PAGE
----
Mali - Country Commercial Guide
Market Challenges
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Beyond political instability and insecurity, foreign investors face a myriad of challenges in Mali.  The administrative procedures to start a business are numerous and time-consuming, and corruption and bribery remain rampant in many government offices.  Investors report that corruption is particularly pervasive in procurement, customs, tax payment, administrative processing, and land management.  Despite recent efforts to simplify property registration, the administration and safeguarding of land ownership remains a matter of concern for investors and ordinary citizens alike.  Recent reforms introduced in mining, customs, and land administration cannot guarantee the proper enforcement of business contracts, which depends on an unpredictable judicial system.  The tax authority adopted significant measures to facilitate the payment of taxes, but their impact remains unclear.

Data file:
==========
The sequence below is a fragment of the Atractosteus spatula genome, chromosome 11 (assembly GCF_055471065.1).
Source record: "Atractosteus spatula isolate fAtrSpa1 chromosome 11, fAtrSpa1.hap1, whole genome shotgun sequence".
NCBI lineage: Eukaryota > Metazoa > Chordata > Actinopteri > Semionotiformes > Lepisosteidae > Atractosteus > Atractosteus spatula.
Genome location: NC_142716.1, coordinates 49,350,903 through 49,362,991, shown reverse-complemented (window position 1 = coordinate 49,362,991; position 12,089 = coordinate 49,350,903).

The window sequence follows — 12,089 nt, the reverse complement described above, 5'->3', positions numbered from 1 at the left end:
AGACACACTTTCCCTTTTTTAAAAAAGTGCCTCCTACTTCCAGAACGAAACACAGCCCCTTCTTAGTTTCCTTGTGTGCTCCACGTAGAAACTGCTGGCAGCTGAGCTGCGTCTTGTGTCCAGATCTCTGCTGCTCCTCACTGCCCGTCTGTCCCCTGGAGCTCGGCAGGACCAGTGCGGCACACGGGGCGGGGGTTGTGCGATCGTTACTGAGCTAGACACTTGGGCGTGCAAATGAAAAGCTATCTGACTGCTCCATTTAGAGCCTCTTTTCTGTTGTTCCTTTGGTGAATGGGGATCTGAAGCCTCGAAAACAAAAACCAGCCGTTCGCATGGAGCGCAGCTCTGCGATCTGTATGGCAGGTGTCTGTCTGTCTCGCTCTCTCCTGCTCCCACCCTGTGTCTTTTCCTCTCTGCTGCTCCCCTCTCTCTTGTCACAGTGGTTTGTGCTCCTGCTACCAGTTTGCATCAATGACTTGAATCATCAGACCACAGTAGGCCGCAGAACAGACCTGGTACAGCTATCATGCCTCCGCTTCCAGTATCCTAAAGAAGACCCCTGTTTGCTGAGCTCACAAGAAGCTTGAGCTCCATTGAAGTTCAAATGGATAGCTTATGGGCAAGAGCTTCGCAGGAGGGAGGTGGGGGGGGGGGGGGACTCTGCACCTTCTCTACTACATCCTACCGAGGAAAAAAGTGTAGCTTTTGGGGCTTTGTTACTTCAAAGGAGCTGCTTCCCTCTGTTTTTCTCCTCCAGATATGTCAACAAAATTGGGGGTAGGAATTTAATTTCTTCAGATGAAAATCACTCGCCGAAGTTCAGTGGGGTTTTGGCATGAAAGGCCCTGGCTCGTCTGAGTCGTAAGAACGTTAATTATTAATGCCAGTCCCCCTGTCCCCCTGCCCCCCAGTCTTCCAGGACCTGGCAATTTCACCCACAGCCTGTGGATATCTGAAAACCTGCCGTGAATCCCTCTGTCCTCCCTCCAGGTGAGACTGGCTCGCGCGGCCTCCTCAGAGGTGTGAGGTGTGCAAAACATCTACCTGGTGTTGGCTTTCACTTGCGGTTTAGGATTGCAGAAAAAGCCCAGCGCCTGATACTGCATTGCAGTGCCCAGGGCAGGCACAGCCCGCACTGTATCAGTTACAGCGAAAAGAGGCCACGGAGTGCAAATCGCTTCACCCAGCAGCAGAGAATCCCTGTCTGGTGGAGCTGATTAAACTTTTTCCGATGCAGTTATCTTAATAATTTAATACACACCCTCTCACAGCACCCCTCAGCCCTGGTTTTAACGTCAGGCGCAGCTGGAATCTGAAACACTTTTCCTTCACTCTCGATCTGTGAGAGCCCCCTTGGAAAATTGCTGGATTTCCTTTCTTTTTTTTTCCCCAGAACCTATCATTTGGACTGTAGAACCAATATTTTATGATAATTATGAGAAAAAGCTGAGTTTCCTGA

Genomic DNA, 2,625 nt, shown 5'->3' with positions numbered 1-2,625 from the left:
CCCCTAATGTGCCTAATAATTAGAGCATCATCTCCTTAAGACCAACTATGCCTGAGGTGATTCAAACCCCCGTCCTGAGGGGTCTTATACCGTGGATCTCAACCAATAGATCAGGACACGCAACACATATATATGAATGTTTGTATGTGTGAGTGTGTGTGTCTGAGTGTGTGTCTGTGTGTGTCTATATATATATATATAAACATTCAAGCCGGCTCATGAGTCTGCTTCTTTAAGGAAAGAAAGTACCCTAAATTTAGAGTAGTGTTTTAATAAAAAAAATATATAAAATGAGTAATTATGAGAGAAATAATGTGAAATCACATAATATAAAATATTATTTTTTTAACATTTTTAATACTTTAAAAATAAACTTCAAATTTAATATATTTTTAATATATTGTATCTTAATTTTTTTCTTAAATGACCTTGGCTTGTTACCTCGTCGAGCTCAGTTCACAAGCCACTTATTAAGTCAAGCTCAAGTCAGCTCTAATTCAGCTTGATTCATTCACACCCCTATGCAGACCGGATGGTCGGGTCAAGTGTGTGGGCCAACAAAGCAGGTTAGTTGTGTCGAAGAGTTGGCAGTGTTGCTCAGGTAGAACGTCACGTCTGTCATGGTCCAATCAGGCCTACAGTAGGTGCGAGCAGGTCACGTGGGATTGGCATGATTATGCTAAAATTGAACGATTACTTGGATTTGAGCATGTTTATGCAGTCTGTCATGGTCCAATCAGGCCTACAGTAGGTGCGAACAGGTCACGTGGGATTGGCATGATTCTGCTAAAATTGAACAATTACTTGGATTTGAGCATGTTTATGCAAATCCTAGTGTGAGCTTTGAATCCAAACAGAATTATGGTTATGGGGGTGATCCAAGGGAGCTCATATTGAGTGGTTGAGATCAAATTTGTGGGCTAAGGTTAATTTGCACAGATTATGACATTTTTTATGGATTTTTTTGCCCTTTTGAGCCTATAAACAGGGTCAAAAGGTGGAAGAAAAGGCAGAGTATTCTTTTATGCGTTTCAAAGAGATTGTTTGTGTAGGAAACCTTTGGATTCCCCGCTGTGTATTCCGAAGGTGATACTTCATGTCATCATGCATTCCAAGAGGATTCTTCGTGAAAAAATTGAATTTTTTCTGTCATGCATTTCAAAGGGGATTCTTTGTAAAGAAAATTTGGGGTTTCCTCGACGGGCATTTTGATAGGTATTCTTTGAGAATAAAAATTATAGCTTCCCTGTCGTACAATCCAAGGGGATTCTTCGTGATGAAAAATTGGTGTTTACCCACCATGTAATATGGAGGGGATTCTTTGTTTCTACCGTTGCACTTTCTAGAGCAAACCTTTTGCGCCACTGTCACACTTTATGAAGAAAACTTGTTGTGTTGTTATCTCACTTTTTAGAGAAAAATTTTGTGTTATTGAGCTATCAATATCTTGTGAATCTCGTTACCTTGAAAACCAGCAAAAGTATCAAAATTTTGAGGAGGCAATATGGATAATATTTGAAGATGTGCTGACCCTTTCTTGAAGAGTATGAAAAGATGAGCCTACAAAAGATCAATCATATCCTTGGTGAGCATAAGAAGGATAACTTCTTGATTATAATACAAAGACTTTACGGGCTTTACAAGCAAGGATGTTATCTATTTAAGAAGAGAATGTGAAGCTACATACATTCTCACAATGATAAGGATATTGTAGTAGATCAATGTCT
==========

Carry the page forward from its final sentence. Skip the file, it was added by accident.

Investors, particularly in the manufacturing sectors, struggle with an inadequate and unreliable electrical grid that causes frequent power cuts, particularly in the dry season.  Other major challenges to investment include poor transportation infrastructure and a large informal economy.  Insufficient skilled labor poses a barrier to growth for industries such as industrial mining, which require more advanced skills.  Access to credit remains a first order problem as well, as interest rates are high and local banks prefer to provide short-term loans even as many infrastructure projects require more long-term financial instruments.  As a francophone country,  familiarity with French culture, business traditions, and brand names, as well as generous French trade financing and export subsidies, benefit French companies.  Cheaper imports from China now dominate many markets.  Mali, a landlocked country suffering from severe poverty, has only a small domestic market for consumer goods.